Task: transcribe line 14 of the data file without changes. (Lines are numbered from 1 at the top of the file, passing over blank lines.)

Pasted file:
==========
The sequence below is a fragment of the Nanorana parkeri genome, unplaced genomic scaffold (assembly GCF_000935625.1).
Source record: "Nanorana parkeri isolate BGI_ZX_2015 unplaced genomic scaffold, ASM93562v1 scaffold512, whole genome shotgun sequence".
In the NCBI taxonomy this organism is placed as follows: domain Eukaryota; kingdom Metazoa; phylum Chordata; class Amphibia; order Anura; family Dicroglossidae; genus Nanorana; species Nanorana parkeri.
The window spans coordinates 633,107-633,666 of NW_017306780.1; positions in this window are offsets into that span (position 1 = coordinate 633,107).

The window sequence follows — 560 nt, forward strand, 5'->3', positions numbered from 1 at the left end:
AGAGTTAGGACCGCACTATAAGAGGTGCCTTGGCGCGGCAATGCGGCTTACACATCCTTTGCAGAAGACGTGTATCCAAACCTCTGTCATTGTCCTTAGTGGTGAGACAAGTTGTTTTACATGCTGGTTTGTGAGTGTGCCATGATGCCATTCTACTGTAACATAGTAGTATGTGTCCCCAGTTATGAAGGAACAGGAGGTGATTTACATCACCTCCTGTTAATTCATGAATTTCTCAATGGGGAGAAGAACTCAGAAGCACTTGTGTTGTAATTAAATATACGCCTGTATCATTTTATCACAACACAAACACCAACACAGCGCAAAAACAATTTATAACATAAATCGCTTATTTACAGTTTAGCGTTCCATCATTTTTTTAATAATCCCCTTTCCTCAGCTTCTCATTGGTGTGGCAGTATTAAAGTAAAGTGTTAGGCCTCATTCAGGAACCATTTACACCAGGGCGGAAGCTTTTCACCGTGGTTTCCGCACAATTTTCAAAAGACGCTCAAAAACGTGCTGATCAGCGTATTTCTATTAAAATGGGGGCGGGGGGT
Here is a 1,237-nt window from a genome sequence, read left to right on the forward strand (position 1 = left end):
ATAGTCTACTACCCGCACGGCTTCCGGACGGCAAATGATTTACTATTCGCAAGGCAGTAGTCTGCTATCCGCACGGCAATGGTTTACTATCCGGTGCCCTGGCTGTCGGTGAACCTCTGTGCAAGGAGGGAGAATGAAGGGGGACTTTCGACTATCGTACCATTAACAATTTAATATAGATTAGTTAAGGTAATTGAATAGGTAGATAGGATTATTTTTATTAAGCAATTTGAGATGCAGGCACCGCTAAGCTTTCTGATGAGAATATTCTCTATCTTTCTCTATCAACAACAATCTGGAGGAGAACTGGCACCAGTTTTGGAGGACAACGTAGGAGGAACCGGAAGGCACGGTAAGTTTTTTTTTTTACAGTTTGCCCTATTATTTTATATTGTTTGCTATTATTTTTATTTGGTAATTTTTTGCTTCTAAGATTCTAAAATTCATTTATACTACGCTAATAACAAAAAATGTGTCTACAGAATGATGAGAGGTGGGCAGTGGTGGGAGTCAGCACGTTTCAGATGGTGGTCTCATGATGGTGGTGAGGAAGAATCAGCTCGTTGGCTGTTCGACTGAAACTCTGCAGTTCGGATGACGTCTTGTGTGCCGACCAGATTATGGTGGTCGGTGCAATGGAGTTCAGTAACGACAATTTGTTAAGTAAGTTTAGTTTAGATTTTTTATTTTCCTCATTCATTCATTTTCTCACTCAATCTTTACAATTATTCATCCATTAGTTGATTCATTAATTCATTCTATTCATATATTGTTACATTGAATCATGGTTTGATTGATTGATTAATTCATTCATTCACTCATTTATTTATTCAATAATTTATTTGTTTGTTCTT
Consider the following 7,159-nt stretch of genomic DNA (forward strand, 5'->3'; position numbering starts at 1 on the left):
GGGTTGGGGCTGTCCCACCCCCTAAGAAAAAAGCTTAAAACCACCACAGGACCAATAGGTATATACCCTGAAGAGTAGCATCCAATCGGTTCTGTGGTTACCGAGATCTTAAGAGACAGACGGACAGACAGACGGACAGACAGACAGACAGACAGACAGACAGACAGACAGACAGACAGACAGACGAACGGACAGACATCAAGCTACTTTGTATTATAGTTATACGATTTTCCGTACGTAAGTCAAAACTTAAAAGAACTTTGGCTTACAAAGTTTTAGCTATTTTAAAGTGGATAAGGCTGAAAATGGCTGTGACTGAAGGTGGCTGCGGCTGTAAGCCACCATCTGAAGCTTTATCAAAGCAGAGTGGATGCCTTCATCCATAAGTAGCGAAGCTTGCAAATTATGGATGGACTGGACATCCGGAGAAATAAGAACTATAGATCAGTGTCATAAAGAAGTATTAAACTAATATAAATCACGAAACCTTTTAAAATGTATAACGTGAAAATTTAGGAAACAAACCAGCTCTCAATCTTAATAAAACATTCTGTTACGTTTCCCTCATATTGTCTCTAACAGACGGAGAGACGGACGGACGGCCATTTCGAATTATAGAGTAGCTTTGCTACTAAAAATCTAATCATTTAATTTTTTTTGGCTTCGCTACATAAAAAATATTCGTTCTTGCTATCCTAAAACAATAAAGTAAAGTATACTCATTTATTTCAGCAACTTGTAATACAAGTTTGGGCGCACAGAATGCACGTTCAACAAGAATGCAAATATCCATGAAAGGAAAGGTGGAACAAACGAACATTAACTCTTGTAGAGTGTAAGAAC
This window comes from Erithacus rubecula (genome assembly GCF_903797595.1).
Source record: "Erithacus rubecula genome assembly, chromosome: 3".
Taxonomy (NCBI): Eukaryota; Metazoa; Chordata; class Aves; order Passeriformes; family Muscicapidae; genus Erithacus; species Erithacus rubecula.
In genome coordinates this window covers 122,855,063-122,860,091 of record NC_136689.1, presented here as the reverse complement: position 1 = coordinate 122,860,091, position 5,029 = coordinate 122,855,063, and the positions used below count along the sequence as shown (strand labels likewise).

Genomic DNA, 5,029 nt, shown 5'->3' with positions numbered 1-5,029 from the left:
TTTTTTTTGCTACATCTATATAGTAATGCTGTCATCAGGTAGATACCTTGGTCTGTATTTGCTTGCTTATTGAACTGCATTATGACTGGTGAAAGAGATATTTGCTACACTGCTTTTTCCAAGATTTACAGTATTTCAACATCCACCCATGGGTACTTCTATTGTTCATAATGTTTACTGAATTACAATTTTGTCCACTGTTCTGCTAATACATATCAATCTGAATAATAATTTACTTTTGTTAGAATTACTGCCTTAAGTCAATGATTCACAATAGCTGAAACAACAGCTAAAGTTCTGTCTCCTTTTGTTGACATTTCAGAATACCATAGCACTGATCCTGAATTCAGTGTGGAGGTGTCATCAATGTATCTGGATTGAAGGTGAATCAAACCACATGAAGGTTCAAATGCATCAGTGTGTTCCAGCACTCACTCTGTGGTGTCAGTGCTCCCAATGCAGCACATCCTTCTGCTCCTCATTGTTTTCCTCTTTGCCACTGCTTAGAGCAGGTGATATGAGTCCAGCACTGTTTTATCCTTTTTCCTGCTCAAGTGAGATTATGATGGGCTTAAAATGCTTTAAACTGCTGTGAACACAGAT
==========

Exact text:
In genome coordinates this window covers 122,855,063-122,860,091 of record NC_136689.1, presented here as the reverse complement: position 1 = coordinate 122,860,091, position 5,029 = coordinate 122,855,063, and the positions used below count along the sequence as shown (strand labels likewise).